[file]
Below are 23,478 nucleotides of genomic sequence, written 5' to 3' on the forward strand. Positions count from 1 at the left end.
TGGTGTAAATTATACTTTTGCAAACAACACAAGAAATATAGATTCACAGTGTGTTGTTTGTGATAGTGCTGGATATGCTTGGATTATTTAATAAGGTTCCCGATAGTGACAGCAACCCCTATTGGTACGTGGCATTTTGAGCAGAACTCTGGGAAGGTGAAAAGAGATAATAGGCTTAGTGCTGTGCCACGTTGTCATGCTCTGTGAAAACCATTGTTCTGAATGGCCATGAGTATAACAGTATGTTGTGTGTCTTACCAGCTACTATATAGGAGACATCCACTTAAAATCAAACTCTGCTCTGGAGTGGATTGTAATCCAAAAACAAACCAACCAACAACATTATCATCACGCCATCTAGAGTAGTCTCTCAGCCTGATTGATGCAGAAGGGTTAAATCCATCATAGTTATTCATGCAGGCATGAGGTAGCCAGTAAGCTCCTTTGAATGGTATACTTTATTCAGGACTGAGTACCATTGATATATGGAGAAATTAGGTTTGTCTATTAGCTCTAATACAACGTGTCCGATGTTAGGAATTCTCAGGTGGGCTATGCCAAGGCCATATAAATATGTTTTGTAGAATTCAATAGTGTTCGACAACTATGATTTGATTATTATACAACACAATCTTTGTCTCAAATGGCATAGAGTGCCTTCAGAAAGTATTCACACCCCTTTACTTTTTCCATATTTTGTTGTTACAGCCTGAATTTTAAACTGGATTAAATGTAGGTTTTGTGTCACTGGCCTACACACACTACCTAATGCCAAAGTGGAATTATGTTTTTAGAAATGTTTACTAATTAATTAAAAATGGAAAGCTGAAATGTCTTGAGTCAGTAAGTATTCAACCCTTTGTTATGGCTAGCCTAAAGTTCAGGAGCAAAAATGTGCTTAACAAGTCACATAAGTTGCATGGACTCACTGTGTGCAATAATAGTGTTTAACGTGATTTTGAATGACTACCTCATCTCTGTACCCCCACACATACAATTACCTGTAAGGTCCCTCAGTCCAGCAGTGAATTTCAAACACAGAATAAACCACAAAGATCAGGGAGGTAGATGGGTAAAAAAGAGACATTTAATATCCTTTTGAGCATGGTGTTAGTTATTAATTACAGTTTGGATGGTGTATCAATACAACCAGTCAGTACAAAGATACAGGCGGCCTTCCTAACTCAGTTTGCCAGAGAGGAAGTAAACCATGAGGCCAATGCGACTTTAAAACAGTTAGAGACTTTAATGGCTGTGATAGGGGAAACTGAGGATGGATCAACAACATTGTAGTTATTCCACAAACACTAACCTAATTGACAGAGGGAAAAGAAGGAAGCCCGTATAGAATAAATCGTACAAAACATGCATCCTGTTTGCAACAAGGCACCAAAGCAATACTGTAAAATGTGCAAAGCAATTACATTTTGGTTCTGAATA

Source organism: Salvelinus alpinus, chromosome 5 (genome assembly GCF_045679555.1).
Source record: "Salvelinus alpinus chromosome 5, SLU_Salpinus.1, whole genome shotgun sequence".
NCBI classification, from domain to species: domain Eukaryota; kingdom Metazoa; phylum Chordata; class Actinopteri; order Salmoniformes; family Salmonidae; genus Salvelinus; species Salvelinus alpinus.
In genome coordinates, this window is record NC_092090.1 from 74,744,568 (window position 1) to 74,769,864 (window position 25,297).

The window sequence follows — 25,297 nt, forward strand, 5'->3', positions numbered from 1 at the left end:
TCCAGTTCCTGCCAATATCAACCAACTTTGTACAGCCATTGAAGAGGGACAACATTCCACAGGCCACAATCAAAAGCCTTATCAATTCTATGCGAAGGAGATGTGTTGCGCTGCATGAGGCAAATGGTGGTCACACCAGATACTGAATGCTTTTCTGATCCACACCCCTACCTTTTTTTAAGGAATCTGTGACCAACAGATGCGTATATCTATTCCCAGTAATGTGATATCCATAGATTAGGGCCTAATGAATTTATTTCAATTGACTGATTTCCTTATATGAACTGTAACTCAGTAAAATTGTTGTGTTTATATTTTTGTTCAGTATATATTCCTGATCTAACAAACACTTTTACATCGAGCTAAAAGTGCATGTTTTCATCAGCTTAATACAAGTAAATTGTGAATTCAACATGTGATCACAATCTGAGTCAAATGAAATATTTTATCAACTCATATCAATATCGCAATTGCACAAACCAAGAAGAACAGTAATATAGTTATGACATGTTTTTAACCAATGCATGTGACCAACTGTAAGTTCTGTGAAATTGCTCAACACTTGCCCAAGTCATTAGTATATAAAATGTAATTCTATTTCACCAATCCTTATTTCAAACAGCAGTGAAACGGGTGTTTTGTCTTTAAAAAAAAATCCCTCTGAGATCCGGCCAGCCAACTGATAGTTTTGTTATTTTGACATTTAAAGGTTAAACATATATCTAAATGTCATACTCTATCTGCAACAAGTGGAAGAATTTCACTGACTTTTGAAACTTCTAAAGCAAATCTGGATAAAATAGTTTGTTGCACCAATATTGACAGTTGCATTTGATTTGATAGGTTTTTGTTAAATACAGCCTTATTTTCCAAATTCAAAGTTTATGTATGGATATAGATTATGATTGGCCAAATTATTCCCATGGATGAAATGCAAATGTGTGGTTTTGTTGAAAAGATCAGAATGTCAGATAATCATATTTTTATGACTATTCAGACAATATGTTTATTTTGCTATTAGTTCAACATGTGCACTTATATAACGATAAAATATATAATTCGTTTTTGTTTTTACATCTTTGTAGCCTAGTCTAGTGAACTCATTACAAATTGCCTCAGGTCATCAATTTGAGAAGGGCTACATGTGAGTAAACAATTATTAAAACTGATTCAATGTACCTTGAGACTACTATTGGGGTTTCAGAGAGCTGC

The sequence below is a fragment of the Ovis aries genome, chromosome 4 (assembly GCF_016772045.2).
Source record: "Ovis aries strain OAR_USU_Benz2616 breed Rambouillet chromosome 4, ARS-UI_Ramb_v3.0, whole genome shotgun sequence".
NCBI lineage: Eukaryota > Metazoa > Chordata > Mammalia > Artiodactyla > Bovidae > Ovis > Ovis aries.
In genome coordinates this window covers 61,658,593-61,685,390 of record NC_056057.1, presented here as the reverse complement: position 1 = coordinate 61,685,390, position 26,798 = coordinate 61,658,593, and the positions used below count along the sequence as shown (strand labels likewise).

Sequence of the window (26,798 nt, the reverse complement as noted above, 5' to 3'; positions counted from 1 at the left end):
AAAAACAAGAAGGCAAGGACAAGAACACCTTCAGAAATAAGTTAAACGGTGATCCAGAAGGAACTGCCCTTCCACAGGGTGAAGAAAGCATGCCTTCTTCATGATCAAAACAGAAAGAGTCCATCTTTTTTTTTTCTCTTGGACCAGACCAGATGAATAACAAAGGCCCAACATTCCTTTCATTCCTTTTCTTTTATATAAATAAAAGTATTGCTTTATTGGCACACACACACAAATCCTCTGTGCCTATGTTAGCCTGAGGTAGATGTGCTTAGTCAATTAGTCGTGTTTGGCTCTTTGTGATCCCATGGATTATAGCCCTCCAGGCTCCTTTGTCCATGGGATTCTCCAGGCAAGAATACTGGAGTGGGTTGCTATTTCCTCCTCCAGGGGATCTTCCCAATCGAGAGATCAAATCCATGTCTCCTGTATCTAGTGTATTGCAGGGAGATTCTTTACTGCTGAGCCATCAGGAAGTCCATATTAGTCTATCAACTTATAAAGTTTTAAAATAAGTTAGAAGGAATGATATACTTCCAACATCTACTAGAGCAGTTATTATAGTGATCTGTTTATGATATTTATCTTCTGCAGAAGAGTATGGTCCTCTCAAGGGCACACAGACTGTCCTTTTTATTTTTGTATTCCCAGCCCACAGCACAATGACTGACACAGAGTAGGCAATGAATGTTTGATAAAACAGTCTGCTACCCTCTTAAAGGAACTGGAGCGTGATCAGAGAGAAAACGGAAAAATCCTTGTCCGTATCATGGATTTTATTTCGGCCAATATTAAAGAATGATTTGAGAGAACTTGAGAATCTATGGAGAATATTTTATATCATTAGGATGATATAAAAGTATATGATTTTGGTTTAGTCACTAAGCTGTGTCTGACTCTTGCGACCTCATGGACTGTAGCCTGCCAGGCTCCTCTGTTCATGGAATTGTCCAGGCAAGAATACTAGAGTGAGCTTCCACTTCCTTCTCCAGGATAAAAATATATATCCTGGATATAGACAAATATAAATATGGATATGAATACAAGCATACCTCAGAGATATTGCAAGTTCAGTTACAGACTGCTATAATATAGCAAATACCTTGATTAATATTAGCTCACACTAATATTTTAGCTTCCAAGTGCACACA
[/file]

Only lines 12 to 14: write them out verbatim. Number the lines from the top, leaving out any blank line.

In genome coordinates this window covers 61,658,593-61,685,390 of record NC_056057.1, presented here as the reverse complement: position 1 = coordinate 61,685,390, position 26,798 = coordinate 61,658,593, and the positions used below count along the sequence as shown (strand labels likewise).

Sequence of the window (26,798 nt, the reverse complement as noted above, 5' to 3'; positions counted from 1 at the left end):
AAAAACAAGAAGGCAAGGACAAGAACACCTTCAGAAATAAGTTAAACGGTGATCCAGAAGGAACTGCCCTTCCACAGGGTGAAGAAAGCATGCCTTCTTCATGATCAAAACAGAAAGAGTCCATCTTTTTTTTTTCTCTTGGACCAGACCAGATGAATAACAAAGGCCCAACATTCCTTTCATTCCTTTTCTTTTATATAAATAAAAGTATTGCTTTATTGGCACACACACACAAATCCTCTGTGCCTATGTTAGCCTGAGGTAGATGTGCTTAGTCAATTAGTCGTGTTTGGCTCTTTGTGATCCCATGGATTATAGCCCTCCAGGCTCCTTTGTCCATGGGATTCTCCAGGCAAGAATACTGGAGTGGGTTGCTATTTCCTCCTCCAGGGGATCTTCCCAATCGAGAGATCAAATCCATGTCTCCTGTATCTAGTGTATTGCAGGGAGATTCTTTACTGCTGAGCCATCAGGAAGTCCATATTAGTCTATCAACTTATAAAGTTTTAAAATAAGTTAGAAGGAATGATATACTTCCAACATCTACTAGAGCAGTTATTATAGTGATCTGTTTATGATATTTATCTTCTGCAGAAGAGTATGGTCCTCTCAAGGGCACACAGACTGTCCTTTTTATTTTTGTATTCCCAGCCCACAGCACAATGACTGACACAGAGTAGGCAATGAATGTTTGATAAAACAGTCTGCTACCCTCTTAAAGGAACTGGAGCGTGATCAGAGAGAAAACGGAAAAATCCTTGTCCGTATCATGGATTTTATTTCGGCCAATATTAAAGAATGATTTGAGAGAACTTGAGAATCTATGGAGAATATTTTATATCATTAGGATGATATAAAAGTATATGATTTTGGTTTAGTCACTAAGCTGTGTCTGACTCTTGCGACCTCATGGACTGTAGCCTGCCAGGCTCCTCTGTTCATGGAATTGTCCAGGCAAGAATACTAGAGTGAGCTTCCACTTCCTTCTCCAGGATAAAAATATATATCCTGGATATAGACAAATATAAATATGGATATGAATACAAGCATACCTCAGAGATATTGCAAGTTCAGTTACAGACTGCTATAATATAGCAAATACCTTGATTAATATTAGCTCACACTAATATTTTAGCTTCCAAGTGCACACA